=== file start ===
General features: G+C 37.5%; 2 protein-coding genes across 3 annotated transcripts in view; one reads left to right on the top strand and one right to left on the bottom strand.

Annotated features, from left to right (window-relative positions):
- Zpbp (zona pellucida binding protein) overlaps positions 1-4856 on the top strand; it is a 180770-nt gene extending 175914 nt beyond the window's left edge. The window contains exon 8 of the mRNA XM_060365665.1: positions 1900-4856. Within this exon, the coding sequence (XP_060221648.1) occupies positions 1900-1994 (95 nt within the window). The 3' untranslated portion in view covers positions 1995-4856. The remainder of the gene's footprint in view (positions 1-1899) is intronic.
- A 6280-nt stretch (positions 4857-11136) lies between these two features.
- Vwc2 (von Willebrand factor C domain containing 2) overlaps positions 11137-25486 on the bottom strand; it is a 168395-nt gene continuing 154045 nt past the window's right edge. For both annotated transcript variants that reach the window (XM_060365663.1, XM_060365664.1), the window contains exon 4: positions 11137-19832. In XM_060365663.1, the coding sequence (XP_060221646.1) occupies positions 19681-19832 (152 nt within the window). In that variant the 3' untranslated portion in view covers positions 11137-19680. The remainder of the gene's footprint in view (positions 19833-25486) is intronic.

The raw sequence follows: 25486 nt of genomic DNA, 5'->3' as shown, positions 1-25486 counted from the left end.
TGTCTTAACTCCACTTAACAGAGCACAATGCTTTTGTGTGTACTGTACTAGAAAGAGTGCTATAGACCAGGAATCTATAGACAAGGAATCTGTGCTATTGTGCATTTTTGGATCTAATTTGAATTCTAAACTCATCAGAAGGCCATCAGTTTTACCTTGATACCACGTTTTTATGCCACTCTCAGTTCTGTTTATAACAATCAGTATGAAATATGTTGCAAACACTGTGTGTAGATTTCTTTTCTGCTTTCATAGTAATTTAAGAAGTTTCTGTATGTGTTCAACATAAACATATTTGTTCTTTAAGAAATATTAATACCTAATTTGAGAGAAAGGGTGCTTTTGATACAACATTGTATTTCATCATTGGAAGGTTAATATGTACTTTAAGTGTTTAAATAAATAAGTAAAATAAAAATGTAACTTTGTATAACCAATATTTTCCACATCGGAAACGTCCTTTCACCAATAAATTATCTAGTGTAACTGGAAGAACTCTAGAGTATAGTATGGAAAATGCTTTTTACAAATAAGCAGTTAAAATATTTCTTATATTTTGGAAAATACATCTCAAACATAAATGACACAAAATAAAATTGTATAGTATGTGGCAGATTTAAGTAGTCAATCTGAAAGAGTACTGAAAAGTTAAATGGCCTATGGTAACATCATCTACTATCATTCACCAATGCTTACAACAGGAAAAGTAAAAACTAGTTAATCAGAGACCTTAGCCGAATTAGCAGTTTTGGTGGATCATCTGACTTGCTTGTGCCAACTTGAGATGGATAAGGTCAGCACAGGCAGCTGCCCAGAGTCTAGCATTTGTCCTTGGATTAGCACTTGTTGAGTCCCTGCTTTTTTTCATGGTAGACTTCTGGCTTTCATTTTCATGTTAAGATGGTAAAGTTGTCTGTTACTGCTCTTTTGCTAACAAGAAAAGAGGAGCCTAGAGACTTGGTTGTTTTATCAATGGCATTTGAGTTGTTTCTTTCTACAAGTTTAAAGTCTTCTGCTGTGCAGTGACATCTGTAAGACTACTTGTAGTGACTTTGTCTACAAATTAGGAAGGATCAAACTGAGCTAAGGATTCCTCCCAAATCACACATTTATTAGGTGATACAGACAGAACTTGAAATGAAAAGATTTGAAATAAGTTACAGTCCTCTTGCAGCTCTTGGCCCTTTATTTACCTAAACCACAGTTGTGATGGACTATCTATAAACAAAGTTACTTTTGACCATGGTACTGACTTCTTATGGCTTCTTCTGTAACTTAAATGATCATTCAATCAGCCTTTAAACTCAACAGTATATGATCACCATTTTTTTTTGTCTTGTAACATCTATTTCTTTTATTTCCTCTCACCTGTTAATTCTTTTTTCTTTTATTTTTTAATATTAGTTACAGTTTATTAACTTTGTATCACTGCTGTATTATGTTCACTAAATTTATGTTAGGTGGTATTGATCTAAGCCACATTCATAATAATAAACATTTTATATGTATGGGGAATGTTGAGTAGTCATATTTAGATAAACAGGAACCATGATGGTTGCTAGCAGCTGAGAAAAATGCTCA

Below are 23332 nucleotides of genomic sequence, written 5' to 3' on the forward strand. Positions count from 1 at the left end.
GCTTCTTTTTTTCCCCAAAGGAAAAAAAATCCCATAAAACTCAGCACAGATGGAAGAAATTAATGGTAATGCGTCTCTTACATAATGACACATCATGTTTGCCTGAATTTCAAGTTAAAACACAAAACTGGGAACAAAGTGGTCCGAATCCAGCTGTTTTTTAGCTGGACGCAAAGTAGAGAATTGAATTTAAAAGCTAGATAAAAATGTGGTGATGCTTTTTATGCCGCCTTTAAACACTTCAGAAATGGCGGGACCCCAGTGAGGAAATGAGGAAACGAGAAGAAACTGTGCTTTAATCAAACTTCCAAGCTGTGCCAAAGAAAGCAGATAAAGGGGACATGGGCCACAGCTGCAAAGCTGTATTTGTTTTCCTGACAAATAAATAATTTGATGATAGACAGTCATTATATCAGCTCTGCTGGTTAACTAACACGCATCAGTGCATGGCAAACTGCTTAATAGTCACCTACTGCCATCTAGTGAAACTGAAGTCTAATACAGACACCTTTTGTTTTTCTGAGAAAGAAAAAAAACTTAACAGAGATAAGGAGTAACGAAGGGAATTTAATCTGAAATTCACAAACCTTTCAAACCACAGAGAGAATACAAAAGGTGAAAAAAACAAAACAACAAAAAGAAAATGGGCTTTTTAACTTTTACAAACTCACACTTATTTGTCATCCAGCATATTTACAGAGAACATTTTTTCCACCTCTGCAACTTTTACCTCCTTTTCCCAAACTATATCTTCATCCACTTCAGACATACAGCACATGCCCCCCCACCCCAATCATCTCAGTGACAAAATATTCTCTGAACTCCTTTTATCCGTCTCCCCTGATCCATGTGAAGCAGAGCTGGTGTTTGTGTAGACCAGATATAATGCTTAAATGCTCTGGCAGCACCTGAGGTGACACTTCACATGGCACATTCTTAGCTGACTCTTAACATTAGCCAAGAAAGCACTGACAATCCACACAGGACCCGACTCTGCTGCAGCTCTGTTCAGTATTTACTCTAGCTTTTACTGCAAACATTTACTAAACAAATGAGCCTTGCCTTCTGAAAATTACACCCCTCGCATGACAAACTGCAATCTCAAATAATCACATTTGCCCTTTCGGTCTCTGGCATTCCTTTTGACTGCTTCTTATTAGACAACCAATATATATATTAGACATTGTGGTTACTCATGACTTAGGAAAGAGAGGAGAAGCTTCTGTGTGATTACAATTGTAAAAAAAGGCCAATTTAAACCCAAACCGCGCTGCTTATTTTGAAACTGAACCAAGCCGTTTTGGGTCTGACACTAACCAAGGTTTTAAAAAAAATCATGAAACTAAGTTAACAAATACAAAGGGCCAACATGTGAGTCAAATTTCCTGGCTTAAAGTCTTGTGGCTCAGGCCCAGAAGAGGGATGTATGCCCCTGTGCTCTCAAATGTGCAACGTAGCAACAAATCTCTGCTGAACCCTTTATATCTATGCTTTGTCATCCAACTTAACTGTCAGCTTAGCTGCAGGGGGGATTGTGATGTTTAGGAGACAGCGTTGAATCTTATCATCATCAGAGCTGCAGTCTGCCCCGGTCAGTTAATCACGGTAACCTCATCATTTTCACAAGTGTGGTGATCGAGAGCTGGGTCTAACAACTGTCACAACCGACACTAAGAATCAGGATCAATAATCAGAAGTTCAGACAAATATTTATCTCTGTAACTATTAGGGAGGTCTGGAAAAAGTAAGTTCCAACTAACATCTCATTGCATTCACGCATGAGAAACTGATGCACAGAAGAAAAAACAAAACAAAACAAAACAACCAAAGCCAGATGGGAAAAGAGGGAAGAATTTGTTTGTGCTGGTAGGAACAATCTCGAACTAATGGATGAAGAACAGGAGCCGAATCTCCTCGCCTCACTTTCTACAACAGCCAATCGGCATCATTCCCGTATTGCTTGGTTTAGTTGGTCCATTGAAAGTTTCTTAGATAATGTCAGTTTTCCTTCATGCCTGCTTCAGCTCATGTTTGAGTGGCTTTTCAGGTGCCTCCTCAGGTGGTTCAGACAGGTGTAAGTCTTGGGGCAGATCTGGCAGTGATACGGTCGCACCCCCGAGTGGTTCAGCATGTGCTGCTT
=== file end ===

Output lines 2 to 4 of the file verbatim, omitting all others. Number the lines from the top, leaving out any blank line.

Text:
Annotated features, from left to right (window-relative positions):
- Zpbp (zona pellucida binding protein) overlaps positions 1-4856 on the top strand; it is a 180770-nt gene extending 175914 nt beyond the window's left edge. The window contains exon 8 of the mRNA XM_060365665.1: positions 1900-4856. Within this exon, the coding sequence (XP_060221648.1) occupies positions 1900-1994 (95 nt within the window). The 3' untranslated portion in view covers positions 1995-4856. The remainder of the gene's footprint in view (positions 1-1899) is intronic.
- A 6280-nt stretch (positions 4857-11136) lies between these two features.